The Bruins went on a 7-0 run at the end of the half, from 4:20 to 2:24, broken up only by a floater on the right side of the lane with seven seconds left on the shot clock by Wallace, who went 2-of-7 from the floor in the first half, though he did pull down five of Cal's 15 rebounds. 

Cal was able to turn four turnovers from the Bruins into 11 points in the first half, while turning the ball over just three times -- once on a held ball trap at mid-court by Bird.

Bryce Alford had an awful start, hitting 1 of his first 7 shots (two points in the first 24 minutes), and turning the ball over twice, including the Bruins' first turnover in the second half that led to a second straight Wallace basket. Wallace had gotten the ball from Kameron Rooks after an in-bound, and hit a baseline jumper, but the clock had started three seconds early. An official review counted the bucket. "The second half had a weird start to it," Steve Alford said. "We had a 10-minute delay because of clock issues. I thought we had a shot clock violation. Not only was it not a shot clock violation, they got two points out of it. There was a lot of disruptive flow to the first four minutes and we didn’t handle that well."

In contrast, Bird went 3-for-4 from beyond the arc to start the first half, and added a poke-away steal that led to a Brown three-pointer in the second minute of the game.

"We're more difficult ot guard, especially when people are playing zone the whole game, people like Jabari and Jordan are X-factors when they're hitting shots," Brown said.

Alford finally got off the schnide with a three at 15:21 in the second, and that's when the Bruins started to reel Cal in.

The Bears were up by as many as 15 in the second, thanks to a three by Bird from the left corner just as the Bruins went back to the zone at 17:28, but UCLA hit seven of its first 10 shots in the second half.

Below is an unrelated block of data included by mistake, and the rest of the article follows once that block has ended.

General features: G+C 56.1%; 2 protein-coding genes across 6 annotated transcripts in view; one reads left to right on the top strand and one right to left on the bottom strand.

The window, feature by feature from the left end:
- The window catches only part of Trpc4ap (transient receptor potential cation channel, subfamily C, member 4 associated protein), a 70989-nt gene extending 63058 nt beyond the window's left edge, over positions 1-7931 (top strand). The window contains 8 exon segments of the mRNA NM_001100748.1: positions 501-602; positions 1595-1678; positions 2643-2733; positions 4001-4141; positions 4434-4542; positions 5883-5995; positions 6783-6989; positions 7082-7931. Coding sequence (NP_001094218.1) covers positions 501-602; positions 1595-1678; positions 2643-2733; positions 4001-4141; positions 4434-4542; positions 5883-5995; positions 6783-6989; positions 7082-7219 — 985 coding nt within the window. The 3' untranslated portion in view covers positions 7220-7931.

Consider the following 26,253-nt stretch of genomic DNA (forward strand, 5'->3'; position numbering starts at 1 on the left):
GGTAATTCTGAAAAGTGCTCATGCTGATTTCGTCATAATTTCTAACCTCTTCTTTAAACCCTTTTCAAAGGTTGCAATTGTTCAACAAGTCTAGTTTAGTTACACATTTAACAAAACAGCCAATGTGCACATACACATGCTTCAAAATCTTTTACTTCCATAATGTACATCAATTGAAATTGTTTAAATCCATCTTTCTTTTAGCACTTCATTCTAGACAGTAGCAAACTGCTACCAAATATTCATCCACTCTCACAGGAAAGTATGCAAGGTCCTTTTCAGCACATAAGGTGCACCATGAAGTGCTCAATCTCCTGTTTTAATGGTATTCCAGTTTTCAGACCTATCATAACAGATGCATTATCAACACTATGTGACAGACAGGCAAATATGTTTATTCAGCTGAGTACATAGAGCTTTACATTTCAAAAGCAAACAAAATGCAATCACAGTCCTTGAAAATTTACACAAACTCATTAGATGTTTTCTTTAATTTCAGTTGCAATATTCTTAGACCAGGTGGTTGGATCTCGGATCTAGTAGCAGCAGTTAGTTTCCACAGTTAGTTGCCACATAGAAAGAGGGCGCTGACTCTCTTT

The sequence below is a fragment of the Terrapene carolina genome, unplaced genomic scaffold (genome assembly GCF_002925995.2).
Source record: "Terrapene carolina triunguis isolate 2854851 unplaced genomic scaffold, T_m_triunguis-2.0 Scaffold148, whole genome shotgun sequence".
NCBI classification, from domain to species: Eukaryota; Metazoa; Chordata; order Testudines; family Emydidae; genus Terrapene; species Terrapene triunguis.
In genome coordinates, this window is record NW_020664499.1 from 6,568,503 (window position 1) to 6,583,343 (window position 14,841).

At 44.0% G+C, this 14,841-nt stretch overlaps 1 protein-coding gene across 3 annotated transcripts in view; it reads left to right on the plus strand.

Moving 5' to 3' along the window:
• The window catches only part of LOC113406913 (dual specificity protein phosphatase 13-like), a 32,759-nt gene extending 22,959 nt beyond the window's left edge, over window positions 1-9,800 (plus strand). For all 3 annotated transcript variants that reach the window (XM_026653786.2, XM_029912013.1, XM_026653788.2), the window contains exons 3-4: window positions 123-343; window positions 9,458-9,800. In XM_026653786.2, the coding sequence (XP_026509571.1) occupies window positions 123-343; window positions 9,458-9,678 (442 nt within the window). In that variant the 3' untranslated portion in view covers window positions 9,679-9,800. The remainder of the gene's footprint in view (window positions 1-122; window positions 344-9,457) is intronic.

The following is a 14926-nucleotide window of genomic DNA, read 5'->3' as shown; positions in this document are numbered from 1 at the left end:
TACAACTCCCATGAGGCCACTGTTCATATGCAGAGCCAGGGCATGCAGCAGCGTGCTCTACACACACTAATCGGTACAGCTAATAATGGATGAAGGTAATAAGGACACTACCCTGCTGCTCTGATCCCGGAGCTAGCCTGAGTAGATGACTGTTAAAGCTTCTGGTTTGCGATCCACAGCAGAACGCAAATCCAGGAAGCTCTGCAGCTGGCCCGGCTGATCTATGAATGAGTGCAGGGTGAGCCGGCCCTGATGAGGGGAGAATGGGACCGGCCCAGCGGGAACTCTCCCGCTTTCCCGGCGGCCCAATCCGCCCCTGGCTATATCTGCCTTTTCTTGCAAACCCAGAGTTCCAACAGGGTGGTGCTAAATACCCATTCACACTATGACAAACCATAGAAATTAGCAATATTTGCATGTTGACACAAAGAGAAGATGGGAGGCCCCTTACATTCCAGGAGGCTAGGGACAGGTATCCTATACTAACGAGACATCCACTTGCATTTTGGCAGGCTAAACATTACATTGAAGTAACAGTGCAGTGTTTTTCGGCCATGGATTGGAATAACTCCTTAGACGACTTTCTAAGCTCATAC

That run closed the lead to 10 points, and with Alford's second three of the half with 12:00 to go, the Bruins got to within seven, as Cal's three-point attack began to slide. Jordan Mathews -- who came in 12-of-33 from long distance over the past five games -- went 1-for-6 from beyond the arc, including missing his first two of the second half as UCLA climbed back into the game.

Alford would finish 4-of-13 from the field, 2-of-5 from three-point range and a very uncharacteristic 5-of-9 from the free throw line, for a team-high-tying 15 points. Center Tony Parker also had 15, on 6-of-11 shooting, with seven rebounds.

With just under 10 minutes left, Welsh was doubled on the right block by Rabb and Rooks, has to had outside. With the shot clock under 10, the supremely athletic Hamilton (averaging 18.5 points per game in Pac-12 play) pushed off of Rooks, to no avail, as Singer recovered the rebound and went coast-to-coast for the lay-in, at least for the moment giving Cal some momentum. Singer, though, committed his third foul on the next play, on Alford, who hit one of two, keeping the deficit manageable.

Wallace then found Rabb inside, but he was pushed off the block by Gyorgy Goloman, and his shot fell short. Wallace then stole the ball from Alford in the mid-0court, and was fouled on a dunk atttempt, crashing into the dance team along the baseline. Wallace, though, missed both free throw attempts, making the Bears 8-for-19 from the charity stripe.

A two-handed dunk by Brown got the Cal lead momentarily back to 10, but the Bruins would not go away. A jumper by Bolden on the left wing got UCLA within four, and a questioable three shot by Mathews nearly resulted in a trey by Alford, but he missed an open corner three. Brown sliced through the defense again for a lay-in, getting the lead back to six with 4:58 left, but the Bruins kept hanging on.

A rare Singer turnover, while he was looking at Martin, resulted in a one-handed jam for Holiday, the UCLA freshman averaging 10.5 points per game and 1.48 steals, with 3:35 to go, making it 63-57.

Then, the Bears started finding openings. A short three by Bird resulted in a Rooks offensive rebound and a Rabb slam. A foul to Alford -- shooting 84.7% on the season from the free throw line -- resulted in a split at the charity stripe, and then Bird hit a runner in the lane to get the lead back to nine with 2:28 to go.

Rooks and Rabb bottled up Parker down low, changing his shot angle and resulting in a miss. They trapped him enough that Bird was able to control the rebound on the perimeter, and seconds later, he came open on the left wing for a three and buried it.

"He's been here for a while, and he's been waiting for his time to emerge," Brown said. "He's capable. it's just a matter of him putting it on the floor."

Bird is averaging over 16 points in his last six games.

"I just want to win as many games as possible at the end of the year," Bird said. "Jaylen's so aggressive going to the rim, getting dunks and lay-ups. Guys can't stop him. We're just shooting like there are no guys out there guarding us."

Cal is now tied for third in the Pac-12, and is one win back of first-place Oregon. Utah is second, a half game back, after trouncing Arizona State 81-46.